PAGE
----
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Writing In 2014

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When I turn over the pages of a calendar for the new year, I feel as if I'm reading a book no one else has ever read.

Who knows where we will be next January? How many of us can remember what we did last year on this date?

Do you remember what you hoped for and feared back then?

Many of the big troubles are the same: we are still sending troops overseas, parts of the world are recovering from catastrophes initiated by nature and made worse by greed, those in pain from their bodies and their minds are kept from finding the help that could free them because they can't do the paperwork, raise the money, or bring themselves to admit the need. Parents lie awake wondering whether their children will be all right; children put pillows over their ears to stop the noise of arguments. Fearful and alone, some want only to know that they will not be abandoned; frantic and overwhelmed, others long to be genuinely on their own.

Having said that, it is the smaller worlds of our everyday lives (the ones filled with details and habits that keep -- most of the time -- the greater dread of the bigger world's darkness away) that nevertheless manage to siphon off our confidence and undermine our contentment. These domestic worries are as familiar as itch in the middle of your back: it's yours but you can't reach it; nobody is doing it to you but that doesn't mean you can make it stop∂.

Anxieties are like itches -- and like memories. It's tough to make them go away. It's also tough to remember what they were like after you don't have them anymore.

If I remember what I worried about in the past it's because I cheat: I have journals.

January 1972 begins with resolutions:

Eat less greasy food, start homework earlier, get fingernails to grow, stay away from Tom because he will never love me the way I want him to and he'll only break my heart again if I let him, drink less soda.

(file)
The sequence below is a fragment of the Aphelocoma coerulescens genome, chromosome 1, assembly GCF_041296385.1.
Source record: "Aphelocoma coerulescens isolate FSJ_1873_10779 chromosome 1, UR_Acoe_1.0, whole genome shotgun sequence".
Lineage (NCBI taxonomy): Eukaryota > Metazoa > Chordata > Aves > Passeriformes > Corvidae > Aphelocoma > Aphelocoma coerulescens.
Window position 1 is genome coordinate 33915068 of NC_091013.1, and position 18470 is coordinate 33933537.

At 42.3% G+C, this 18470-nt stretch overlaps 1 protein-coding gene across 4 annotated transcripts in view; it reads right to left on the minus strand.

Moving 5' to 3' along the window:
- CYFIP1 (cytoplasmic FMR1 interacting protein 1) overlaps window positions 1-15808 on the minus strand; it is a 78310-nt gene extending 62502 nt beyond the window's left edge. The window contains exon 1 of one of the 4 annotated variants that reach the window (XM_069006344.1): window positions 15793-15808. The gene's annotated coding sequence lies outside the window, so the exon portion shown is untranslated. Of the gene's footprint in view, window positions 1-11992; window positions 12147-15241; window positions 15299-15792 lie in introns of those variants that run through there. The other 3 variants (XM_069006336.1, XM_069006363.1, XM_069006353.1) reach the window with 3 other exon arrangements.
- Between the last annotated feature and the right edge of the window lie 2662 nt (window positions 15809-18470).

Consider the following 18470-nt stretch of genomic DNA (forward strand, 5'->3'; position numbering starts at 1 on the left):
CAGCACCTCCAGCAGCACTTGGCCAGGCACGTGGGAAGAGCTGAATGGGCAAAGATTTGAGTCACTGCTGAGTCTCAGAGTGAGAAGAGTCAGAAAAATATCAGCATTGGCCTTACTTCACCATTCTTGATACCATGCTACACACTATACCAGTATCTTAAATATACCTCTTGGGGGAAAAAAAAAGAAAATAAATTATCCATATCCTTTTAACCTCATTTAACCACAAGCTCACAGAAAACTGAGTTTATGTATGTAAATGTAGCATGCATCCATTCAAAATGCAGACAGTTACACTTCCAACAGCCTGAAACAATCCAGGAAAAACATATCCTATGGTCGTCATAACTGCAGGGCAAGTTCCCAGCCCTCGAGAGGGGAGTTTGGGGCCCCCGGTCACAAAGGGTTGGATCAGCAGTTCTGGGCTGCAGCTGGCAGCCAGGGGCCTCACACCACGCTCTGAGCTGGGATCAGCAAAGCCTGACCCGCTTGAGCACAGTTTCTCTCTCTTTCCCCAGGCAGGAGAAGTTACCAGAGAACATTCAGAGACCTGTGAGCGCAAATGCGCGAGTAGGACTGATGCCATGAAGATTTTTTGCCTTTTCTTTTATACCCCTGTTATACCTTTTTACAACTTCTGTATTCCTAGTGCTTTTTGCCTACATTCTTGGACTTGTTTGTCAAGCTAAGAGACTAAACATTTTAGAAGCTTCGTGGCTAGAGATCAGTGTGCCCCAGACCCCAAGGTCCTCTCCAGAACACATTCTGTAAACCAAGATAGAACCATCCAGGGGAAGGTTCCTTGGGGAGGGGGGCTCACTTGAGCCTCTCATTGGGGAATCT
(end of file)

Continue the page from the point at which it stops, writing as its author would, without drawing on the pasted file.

During the intervening years I have managed (with the assistance of an excellent manicurist; I never underestimate professional help) to get my fingernails to grow.

That's about it.

It's not like my goals have significantly changed, either. I still drink too much soda (not to mention champagne), I still worry about overdoing my emotional attachments, and despite the fact that I almost always make my deadlines, I still believe I should start my assignments sooner in order to avoid the breathless, heart-thumping, photo-finish feeling when a piece of writing is due.

My January 1979 journal tells me I arrived in London via a one-way ticket, wondering what I'd be doing for the rest of my life (as if life itself were a short-answer quiz when instead it is an essay question with an undisclosed time limit). "It only hurts to have these feelings" I scribbled. "I crouch, wanting to avoid as long as possible the slap-in-the-face of my future."

By January of 1987 I was leaping rather than cringing towards what came next. I'd interviewed for the job at UConn: "What on earth can I expect from Storrs, Connecticut?" I asked, never having seen the place. But it's supposed to snow and I don't want to go to any other campus to give a talk." Such are the variables -- laziness, weather, fear of travel -- shaping our destinies.

And sometimes things get better: the future has been known to offer handshakes rather than slaps, after all.

Of course, we often don't realize that until later.

Try this: write, honestly, what you're thinking about today. Then look at it next year. Maybe you'll see what you'll hold onto, and maybe see what you'll need to let go. Could be that you thank yourself -- not for the reminder of what bothered you, but for the relief of realizing it's no longer there.

You know when you're lucky enough to find somebody willing to scratch that place in the middle of your back? Amazing, right? When done properly (not so it gets worse and you pretend you're thankful even though your misery has been increased) you can be relieved of the constant nagging awareness of yourself. You breathe deeply, smile, and relax. Then you forget.

Lessons? Relief from ourselves can be a blessing; perspective is an amazing gift; and books -- especially the unread ones beginning with each new year-- almost always start with inscriptions.

Inscribe away. Happy 2014.